Truck Camper Magazine responds to Go RVing, RVIA, and SSI’s non-response. Here’s the counter argument they failed to submit, and a realistic list of demands to remedy decades of negligence towards truck campers. We are not letting this go.
After publishing, “The Go RVing Truck Camper Challenge”, we invited the Go RVing campaign, RVIA, and SSI to respond. The article was quite critical of their organizations and we wanted to offer them the opportunity to present their counter arguments. We even offered to publish their unedited responses here in Truck Camper Magazine. Unfortunately, Go RVing campaign, RVIA, and SSI failed to answer.
The continued silence from Go RVing, RVIA, and SSI can be interpreted in one of three ways. First, they are somehow not aware of the article. Second, they are aware of the article but did not bother to read it. And third, they read the article and decided – for whatever reason – not to make a public comment.
I am going to speculate that the third answer is correct. It’s highly unlikely that someone at each of these organizations wasn’t made aware of this article. The article was sent to tens of thousands of Truck Camper Magazine readers and truck camper industry leaders, posted on every major social media platform (tagged with the Go RVing link), and picked up by major RV industry websites including RV Daily Report and RV Pro Magazine. Unless they’re all at the beach, they saw the article.
Having been made aware, they would have read the article and seen their organization critiqued in detail. That means they read the article, and decided not to respond.
Since they failed to respond on their own behalf, I will. What follows is a response that I wrote for the Go RVing campaign, RVIA, and SSI. To be absolutely clear, they had nothing to do with this response. I put myself in their shoes, considered their perspectives, and answered as them. In my opinion, this is how they should have replied:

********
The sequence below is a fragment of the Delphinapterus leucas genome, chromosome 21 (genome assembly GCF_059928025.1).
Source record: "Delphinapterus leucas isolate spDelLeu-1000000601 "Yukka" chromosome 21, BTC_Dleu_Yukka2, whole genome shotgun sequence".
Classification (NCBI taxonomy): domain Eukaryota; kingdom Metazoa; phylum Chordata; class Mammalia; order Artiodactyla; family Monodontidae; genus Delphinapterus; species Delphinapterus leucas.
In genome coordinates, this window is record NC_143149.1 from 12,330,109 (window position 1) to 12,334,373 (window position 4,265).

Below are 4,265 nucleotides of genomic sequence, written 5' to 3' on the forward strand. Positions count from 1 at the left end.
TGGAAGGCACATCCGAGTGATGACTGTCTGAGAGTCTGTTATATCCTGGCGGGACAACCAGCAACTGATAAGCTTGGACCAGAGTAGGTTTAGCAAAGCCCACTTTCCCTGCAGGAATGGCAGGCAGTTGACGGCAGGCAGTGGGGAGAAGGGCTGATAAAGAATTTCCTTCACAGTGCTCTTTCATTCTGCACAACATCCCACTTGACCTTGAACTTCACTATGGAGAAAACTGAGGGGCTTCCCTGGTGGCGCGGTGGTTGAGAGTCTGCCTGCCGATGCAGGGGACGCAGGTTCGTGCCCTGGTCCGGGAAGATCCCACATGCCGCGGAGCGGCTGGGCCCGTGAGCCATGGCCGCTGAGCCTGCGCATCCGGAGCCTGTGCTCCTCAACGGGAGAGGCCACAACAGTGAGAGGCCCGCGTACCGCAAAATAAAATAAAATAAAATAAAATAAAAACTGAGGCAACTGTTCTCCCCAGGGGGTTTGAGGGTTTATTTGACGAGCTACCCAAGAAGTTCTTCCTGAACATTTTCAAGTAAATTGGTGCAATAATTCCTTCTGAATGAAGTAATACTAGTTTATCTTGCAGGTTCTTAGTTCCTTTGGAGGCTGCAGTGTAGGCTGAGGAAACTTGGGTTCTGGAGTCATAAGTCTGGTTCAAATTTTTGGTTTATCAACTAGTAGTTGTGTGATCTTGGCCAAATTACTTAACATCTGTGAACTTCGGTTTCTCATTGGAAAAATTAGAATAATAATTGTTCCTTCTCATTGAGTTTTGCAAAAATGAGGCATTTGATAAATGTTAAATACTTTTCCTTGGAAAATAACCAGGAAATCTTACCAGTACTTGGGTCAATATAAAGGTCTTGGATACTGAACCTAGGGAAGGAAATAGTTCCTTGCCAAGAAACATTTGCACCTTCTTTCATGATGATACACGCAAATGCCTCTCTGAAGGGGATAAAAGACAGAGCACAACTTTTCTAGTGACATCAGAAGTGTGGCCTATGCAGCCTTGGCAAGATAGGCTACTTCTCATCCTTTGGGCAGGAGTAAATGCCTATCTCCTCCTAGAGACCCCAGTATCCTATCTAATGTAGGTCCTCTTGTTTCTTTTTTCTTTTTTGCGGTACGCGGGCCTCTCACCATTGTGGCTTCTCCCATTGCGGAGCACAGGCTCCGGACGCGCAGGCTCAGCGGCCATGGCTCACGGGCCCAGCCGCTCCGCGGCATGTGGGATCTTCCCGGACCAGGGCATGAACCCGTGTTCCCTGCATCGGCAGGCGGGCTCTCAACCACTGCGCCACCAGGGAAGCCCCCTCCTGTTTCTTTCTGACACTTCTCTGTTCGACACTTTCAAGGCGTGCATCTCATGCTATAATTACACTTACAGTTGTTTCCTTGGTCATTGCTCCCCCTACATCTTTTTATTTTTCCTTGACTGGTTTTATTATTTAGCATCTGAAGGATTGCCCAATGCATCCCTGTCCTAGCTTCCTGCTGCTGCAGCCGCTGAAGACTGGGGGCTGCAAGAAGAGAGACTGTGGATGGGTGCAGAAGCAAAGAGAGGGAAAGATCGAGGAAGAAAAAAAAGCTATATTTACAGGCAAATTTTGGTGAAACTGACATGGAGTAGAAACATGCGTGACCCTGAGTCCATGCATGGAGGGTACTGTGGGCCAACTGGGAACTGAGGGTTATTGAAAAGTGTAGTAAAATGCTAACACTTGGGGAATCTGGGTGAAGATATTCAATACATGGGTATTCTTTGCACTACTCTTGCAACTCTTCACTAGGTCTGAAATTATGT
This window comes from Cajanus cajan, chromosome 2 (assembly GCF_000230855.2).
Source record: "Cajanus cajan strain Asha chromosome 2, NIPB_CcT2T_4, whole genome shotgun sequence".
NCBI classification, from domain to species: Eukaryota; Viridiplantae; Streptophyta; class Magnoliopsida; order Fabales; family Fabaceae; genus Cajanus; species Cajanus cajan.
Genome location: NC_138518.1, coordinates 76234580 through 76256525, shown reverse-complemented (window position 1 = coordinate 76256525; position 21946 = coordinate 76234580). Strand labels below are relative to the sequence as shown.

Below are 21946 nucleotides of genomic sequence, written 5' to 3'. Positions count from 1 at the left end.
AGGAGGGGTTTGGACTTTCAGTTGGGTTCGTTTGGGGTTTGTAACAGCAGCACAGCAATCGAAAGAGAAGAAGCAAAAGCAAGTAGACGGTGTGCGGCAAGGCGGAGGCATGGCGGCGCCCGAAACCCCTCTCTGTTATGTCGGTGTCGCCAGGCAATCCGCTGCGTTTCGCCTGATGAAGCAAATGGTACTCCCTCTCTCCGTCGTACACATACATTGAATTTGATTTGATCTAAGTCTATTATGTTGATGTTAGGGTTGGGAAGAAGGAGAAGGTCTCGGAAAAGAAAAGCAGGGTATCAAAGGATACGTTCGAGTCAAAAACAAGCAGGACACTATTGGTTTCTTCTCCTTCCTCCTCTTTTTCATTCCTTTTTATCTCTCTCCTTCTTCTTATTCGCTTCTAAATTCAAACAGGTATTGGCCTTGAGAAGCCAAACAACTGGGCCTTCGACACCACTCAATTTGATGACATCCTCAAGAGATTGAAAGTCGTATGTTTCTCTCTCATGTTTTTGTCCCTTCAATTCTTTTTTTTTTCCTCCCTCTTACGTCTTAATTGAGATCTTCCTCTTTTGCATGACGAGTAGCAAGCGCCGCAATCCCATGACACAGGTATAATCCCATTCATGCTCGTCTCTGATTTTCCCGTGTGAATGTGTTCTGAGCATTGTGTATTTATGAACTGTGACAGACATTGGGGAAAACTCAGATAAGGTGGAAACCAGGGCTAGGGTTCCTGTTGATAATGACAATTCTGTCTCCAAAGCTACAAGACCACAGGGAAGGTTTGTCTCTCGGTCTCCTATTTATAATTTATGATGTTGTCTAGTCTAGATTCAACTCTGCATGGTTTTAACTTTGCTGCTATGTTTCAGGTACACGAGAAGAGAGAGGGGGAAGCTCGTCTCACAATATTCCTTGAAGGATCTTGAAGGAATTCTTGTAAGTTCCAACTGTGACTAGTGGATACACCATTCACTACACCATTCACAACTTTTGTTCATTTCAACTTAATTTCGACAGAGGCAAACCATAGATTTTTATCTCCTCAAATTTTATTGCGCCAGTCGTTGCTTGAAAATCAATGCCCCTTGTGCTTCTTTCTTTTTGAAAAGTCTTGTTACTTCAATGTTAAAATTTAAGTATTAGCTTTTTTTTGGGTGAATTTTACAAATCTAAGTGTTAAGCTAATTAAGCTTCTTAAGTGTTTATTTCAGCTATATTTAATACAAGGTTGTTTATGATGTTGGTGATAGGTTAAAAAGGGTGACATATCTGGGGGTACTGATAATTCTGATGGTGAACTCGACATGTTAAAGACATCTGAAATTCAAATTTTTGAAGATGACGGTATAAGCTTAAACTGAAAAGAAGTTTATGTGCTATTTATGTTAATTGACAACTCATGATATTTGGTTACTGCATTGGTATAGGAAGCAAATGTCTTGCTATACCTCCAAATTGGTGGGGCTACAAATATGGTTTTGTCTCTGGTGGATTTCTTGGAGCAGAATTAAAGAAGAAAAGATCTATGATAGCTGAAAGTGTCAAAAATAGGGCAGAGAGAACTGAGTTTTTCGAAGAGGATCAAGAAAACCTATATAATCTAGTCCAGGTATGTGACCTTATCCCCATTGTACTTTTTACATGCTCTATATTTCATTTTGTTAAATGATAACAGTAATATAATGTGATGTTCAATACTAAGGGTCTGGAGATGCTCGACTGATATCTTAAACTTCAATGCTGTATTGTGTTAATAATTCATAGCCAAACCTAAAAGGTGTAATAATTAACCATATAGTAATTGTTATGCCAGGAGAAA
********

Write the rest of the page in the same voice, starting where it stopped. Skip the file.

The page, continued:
Thank you for the article and the opportunity to discuss the truck camper marketplace. Here is our response to the points made in the article:
1. The RVIA only reports truck camper data from eight states because only eight states require truck camper registration. Motorhomes and towable registration is required in all 50 states making reporting not only possible, but efficient. If there was an accurate and efficient way to collect registration data for truck campers, the RVIA would report that information.
2. The RVIA only reports shipment data from seven truck camper manufacturers because only seven of the twenty-two active truck camper manufacturers are members of our organization. We would welcome the other fifteen truck camper manufacturers to join the RVIA and report their monthly sales data to us. Without their membership and participation, we do not have access to their monthly shipment data.
3. The low RVIA membership and participation from the truck camper industry results in a high discrepancy between the amount of revenue generated by truck camper seal sales versus motorhome and towable seal sales. The ratio is actually quite extreme.
Truck camper seal sales generated about $200,000 in sales for the RVIA and Go RVing campaign last year (3,200 reported units x $63 per seal). To put that number into perspective, the 2017 Go RVing campaign alone cost $17 million. The revenue to cover the other $16.8 million was sourced from motorhome and towable seal sales. Money talks.
4. When we hold elections for influential positions within the RVIA, few if any members of the truck camper industry step up to run. This results in a lack of truck camper representation when decisions that affect the truck camper marketplace occur. This helps to explain why there are so few truck campers throughout the 2017 Go RVing campaign.
To achieve better representation and reporting for truck campers, we need better data, more participation, and additional revenue from truck campers. We look forward to working with you towards these goals.
Thanks again for the opportunity.
The RVIA / SSI / Go RVing Campaign (not really)
Two Realistic Demands
After considering the counter arguments on behalf of the RVIA, SSI, and Go RVing campaign, I have concluded that the truck camper industry should have a very short, focused, and realistic list of demands for these organizations.
1. The top priority should be the insertion of language explaining the incompleteness of the RVIA and SSI truck camper data anywhere this information is published or displayed.
For the reasons stated in the suggested response, the problem of inaccurate sales and shipment data is not going to be solved tomorrow, but the continued damage of this false data can be minimized with a simple statement. Here’s what I’m suggesting be included with all RVIA and SSI truck camper data: